sence from home, orders may be left at the
store of Thos. Holahan. marl 0'69-Iy.
T D. WINGATE D. D. S., Dentist, Of
e./ 4. flee corner . of Spring, and High, st.,
Bellefonte Pa.—Thankful for past faVorst;
would respectfully solicit a continuance of
the same. Has the right for Centro County
to use Dr. S. Stuch's patented improvement
prating up dental plates. That this is an
improvement we have the written testimony
of many of die best and most talented Phy
sician in the United totes. Office rights
far sale. latr&PlY:
BELLEFONTE, PA., DEC. 22, 1.869.
GEO. M. YOOVII
No numerous lands of broad decree,
Yielding rich and golden fruit—
No title of renown for me,
No hoarded wealth' do I compute—
No shelt'ring roof above my head,
No cprpet 'neath my feet—
Save the blue sky, the stars own bed,
And mossy grass Co sweet;
O'er this I tread at early morn,
Beneath my arch of blue— •
And Rothchild's, would I then scorn,
Compared with pearls of dew.
I'm not the one to crave a crown,
Nor rings of glittering hue,
Nor Alexander's great renown—
The star among so few.
Who viewed the world with haughty prido
And called it all his own;
And knew not there was more beside
The world that be had known.
Oh, no ! I do not crave the care
These rich possessions bring—
Their choicest prizes bright and fair,
Beneath my feet I'd fling.
Pitter, patter, drearily dropped the
rain upon the pavement. The north
east wind was blowing chill, and I was
sitting' at the window, flattening my nose
upon the pane, and looking up, hoping
to see a rift in the clouds, with the prom
ise of a change, for I was sick of the
monotony of the slowly, steadily ; con
stantly drop, drop, dropping, with its
heavy, dull and changeless sound—of
the ceaseless, chill, November rain. But
the clouds were heavy, sombre and dark,
_as though again the flood-gates of heav
en were let loose to pour upon the earth
another deluge. Cloud-gazing, there•
fore, afforded me no relief, and with a
dismal yawn, I turned my attention to
the street, where my vision rested on a
lamp-post across the pavement, and just
opposite my window,
Abstractedly I gized upon it with a
mind as dull and heavy as the atmos
phere without. The lamp-post was mo
tionless, and so was I. It was entirely
barren of all thought, and so was I But
I was sheltered by a hospitable roof, yet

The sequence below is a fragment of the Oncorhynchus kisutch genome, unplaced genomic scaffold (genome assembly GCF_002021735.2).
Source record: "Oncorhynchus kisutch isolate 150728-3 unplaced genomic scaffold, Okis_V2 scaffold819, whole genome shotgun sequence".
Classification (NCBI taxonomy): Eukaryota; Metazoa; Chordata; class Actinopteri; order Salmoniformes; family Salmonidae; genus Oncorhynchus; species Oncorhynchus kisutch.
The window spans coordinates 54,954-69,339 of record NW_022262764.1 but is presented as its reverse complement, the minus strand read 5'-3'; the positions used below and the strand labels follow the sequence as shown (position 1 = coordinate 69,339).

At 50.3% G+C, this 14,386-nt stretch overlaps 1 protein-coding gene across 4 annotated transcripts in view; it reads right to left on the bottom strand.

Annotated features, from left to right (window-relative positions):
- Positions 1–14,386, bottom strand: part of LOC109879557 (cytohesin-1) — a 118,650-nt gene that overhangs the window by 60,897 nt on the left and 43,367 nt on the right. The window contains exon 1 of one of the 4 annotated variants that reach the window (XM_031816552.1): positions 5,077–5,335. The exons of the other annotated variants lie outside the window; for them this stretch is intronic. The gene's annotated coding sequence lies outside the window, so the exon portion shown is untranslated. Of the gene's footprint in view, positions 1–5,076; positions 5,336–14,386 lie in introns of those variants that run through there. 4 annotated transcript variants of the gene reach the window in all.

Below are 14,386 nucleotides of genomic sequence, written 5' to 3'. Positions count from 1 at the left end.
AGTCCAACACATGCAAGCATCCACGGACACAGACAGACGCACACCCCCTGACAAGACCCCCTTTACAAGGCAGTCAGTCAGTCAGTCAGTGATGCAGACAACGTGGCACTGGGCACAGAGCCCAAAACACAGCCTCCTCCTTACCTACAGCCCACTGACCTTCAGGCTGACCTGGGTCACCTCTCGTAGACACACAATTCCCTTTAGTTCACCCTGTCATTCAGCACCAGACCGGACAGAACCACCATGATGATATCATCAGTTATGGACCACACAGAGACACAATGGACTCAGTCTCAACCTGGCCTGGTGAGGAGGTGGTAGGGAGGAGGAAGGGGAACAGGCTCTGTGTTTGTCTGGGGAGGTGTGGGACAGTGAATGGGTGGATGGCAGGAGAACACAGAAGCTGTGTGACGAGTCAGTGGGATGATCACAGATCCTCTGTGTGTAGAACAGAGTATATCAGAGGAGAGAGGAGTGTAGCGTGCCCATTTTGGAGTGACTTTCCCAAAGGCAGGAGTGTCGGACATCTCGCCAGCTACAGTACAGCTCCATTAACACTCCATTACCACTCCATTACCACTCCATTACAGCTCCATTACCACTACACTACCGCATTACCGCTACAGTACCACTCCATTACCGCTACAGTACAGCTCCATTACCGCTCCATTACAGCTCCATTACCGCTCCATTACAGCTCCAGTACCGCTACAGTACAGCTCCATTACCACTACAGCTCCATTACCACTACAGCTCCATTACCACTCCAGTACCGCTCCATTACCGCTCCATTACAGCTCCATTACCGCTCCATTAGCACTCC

fretting myself over 'the dismal state of
the weather, while it was pelted by the
driving fury of the storm, yet keeping
up the impurturbable gravity of its de
meanor. At last I became dimly con
scious that I was passing into the won
derful land of dreams. Sleep was steal
ing o'er my senses, and I became obliv
ious to all that was passing around me.
Still, strange to . say, I seemed to hear
the dropping of the rain, and to see the
lantp•post looming up before me.
For a time, nothing seemed changed•
but presently the lamp on the top of the
post began gradually to change its ap
pearance, first, from an octagon, it grew
to be round; then, just upon the top of
this sphere, there sprung up a little tuft
of yellow hair. This tuft gradually
spread out. until it covered all the sphere,
except that part immediately facing me.
This part, then, began to assume the out
line of a human face, that of a funny lit
tle, old man. Forehead, eyes, nose,
mouth, chin, and the round, fat cheeks,
grew mere and more distinct., until even
the smallest wrinkle was plainly dis
cernable. Next there sprang out upon
the chin a little, gray tuft of whiskers,
for all the world like the tuft on the un
der jaw of a goat, and then the figure
smiled a merry smile that spoke him at
once to be as kind-hearted a little, old
soul hs you would meet in many a day's
searching among the busy haunts of
He leered and winked at me in a most
remarkable manner, ns though desirous
of picking up a conversatinh with me.
At first I was inclined to resent such
familiarity on the part of an entire
stranger, but then his grimaces were so
very comical; his face so very cheery;
his eyes so very bright, and his smile so
very winning, that I threw aside all re